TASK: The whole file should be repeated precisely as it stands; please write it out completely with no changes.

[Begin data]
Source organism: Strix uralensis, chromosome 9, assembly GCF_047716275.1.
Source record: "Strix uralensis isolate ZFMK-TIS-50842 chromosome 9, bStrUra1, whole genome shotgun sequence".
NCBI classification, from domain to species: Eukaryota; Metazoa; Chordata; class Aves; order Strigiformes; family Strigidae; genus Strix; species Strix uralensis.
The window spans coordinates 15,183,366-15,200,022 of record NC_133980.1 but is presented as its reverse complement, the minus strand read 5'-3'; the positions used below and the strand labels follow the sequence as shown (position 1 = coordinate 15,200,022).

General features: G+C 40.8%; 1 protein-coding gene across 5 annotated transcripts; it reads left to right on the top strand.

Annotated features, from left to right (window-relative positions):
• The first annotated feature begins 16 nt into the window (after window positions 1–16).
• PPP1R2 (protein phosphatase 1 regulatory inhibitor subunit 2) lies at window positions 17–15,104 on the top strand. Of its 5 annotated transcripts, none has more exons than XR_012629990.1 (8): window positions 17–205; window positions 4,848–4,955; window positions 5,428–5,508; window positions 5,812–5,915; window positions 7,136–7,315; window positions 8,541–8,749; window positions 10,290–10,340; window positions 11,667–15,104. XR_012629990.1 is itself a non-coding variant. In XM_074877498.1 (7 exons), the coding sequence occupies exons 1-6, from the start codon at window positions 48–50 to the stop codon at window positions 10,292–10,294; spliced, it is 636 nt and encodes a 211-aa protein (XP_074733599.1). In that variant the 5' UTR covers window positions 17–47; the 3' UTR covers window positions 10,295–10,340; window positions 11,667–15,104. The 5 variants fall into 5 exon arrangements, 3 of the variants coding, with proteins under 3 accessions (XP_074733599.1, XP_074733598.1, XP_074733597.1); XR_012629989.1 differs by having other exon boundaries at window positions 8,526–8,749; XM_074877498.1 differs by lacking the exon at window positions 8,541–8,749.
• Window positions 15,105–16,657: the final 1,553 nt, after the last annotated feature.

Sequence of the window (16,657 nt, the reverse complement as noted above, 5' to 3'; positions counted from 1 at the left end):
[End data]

Source organism: Strix uralensis, chromosome 9, assembly GCF_047716275.1.
Source record: "Strix uralensis isolate ZFMK-TIS-50842 chromosome 9, bStrUra1, whole genome shotgun sequence".
NCBI classification, from domain to species: Eukaryota; Metazoa; Chordata; class Aves; order Strigiformes; family Strigidae; genus Strix; species Strix uralensis.
The window spans coordinates 15,183,366-15,200,022 of record NC_133980.1 but is presented as its reverse complement, the minus strand read 5'-3'; the positions used below and the strand labels follow the sequence as shown (position 1 = coordinate 15,200,022).

General features: G+C 40.8%; 1 protein-coding gene across 5 annotated transcripts; it reads left to right on the top strand.

Annotated features, from left to right (window-relative positions):
• The first annotated feature begins 16 nt into the window (after window positions 1–16).
• PPP1R2 (protein phosphatase 1 regulatory inhibitor subunit 2) lies at window positions 17–15,104 on the top strand. Of its 5 annotated transcripts, none has more exons than XR_012629990.1 (8): window positions 17–205; window positions 4,848–4,955; window positions 5,428–5,508; window positions 5,812–5,915; window positions 7,136–7,315; window positions 8,541–8,749; window positions 10,290–10,340; window positions 11,667–15,104. XR_012629990.1 is itself a non-coding variant. In XM_074877498.1 (7 exons), the coding sequence occupies exons 1-6, from the start codon at window positions 48–50 to the stop codon at window positions 10,292–10,294; spliced, it is 636 nt and encodes a 211-aa protein (XP_074733599.1). In that variant the 5' UTR covers window positions 17–47; the 3' UTR covers window positions 10,295–10,340; window positions 11,667–15,104. The 5 variants fall into 5 exon arrangements, 3 of the variants coding, with proteins under 3 accessions (XP_074733599.1, XP_074733598.1, XP_074733597.1); XR_012629989.1 differs by having other exon boundaries at window positions 8,526–8,749; XM_074877498.1 differs by lacking the exon at window positions 8,541–8,749.
• Window positions 15,105–16,657: the final 1,553 nt, after the last annotated feature.

Sequence of the window (16,657 nt, the reverse complement as noted above, 5' to 3'; positions counted from 1 at the left end):